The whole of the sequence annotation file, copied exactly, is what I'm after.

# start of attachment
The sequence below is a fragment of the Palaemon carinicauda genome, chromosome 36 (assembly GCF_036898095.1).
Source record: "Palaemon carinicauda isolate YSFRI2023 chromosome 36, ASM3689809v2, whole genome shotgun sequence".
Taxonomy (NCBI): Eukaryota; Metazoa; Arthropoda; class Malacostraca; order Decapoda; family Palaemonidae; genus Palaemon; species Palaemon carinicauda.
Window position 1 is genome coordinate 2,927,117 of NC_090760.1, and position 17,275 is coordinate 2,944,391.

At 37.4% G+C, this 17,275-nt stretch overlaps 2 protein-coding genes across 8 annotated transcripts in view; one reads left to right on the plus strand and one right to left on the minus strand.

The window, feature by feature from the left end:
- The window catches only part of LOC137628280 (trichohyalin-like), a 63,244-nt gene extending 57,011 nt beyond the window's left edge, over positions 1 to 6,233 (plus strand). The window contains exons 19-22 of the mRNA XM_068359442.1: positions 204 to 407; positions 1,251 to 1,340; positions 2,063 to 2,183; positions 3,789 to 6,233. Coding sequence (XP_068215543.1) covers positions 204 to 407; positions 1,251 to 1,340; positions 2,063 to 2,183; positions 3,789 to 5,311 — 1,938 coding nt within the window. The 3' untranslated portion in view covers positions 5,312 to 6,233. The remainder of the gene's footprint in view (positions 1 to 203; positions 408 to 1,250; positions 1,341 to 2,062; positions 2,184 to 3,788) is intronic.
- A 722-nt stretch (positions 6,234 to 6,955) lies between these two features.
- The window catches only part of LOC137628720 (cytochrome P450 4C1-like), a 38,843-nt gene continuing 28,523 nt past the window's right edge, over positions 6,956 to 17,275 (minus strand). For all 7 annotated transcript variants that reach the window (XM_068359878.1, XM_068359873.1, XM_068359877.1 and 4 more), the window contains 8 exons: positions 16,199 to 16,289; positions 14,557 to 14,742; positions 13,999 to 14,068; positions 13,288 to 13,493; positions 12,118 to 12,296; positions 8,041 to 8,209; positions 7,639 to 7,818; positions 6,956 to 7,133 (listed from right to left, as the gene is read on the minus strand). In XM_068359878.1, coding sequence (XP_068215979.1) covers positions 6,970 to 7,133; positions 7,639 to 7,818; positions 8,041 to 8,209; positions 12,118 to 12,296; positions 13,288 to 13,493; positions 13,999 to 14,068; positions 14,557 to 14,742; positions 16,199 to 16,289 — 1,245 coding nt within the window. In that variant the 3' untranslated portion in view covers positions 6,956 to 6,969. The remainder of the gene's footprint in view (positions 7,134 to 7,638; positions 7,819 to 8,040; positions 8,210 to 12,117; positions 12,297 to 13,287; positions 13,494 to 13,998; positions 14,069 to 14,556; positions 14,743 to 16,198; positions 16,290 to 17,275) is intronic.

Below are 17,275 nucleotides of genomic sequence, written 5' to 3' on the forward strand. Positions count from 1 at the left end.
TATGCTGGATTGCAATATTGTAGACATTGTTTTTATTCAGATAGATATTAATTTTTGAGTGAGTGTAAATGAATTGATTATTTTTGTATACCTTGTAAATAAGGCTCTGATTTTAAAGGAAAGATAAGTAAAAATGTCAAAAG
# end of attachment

The sequence below is a fragment of the Palaemon carinicauda genome, chromosome 36 (assembly GCF_036898095.1).
Source record: "Palaemon carinicauda isolate YSFRI2023 chromosome 36, ASM3689809v2, whole genome shotgun sequence".
Taxonomy (NCBI): Eukaryota; Metazoa; Arthropoda; class Malacostraca; order Decapoda; family Palaemonidae; genus Palaemon; species Palaemon carinicauda.
Window position 1 is genome coordinate 2,927,117 of NC_090760.1, and position 17,275 is coordinate 2,944,391.

At 37.4% G+C, this 17,275-nt stretch overlaps 2 protein-coding genes across 8 annotated transcripts in view; one reads left to right on the plus strand and one right to left on the minus strand.

The window, feature by feature from the left end:
- The window catches only part of LOC137628280 (trichohyalin-like), a 63,244-nt gene extending 57,011 nt beyond the window's left edge, over positions 1 to 6,233 (plus strand). The window contains exons 19-22 of the mRNA XM_068359442.1: positions 204 to 407; positions 1,251 to 1,340; positions 2,063 to 2,183; positions 3,789 to 6,233. Coding sequence (XP_068215543.1) covers positions 204 to 407; positions 1,251 to 1,340; positions 2,063 to 2,183; positions 3,789 to 5,311 — 1,938 coding nt within the window. The 3' untranslated portion in view covers positions 5,312 to 6,233. The remainder of the gene's footprint in view (positions 1 to 203; positions 408 to 1,250; positions 1,341 to 2,062; positions 2,184 to 3,788) is intronic.
- A 722-nt stretch (positions 6,234 to 6,955) lies between these two features.
- The window catches only part of LOC137628720 (cytochrome P450 4C1-like), a 38,843-nt gene continuing 28,523 nt past the window's right edge, over positions 6,956 to 17,275 (minus strand). For all 7 annotated transcript variants that reach the window (XM_068359878.1, XM_068359873.1, XM_068359877.1 and 4 more), the window contains 8 exons: positions 16,199 to 16,289; positions 14,557 to 14,742; positions 13,999 to 14,068; positions 13,288 to 13,493; positions 12,118 to 12,296; positions 8,041 to 8,209; positions 7,639 to 7,818; positions 6,956 to 7,133 (listed from right to left, as the gene is read on the minus strand). In XM_068359878.1, coding sequence (XP_068215979.1) covers positions 6,970 to 7,133; positions 7,639 to 7,818; positions 8,041 to 8,209; positions 12,118 to 12,296; positions 13,288 to 13,493; positions 13,999 to 14,068; positions 14,557 to 14,742; positions 16,199 to 16,289 — 1,245 coding nt within the window. In that variant the 3' untranslated portion in view covers positions 6,956 to 6,969. The remainder of the gene's footprint in view (positions 7,134 to 7,638; positions 7,819 to 8,040; positions 8,210 to 12,117; positions 12,297 to 13,287; positions 13,494 to 13,998; positions 14,069 to 14,556; positions 14,743 to 16,198; positions 16,290 to 17,275) is intronic.

Below are 17,275 nucleotides of genomic sequence, written 5' to 3' on the forward strand. Positions count from 1 at the left end.
TATGCTGGATTGCAATATTGTAGACATTGTTTTTATTCAGATAGATATTAATTTTTGAGTGAGTGTAAATGAATTGATTATTTTTGTATACCTTGTAAATAAGGCTCTGATTTTAAAGGAAAGATAAGTAAAAATGTCAAAAG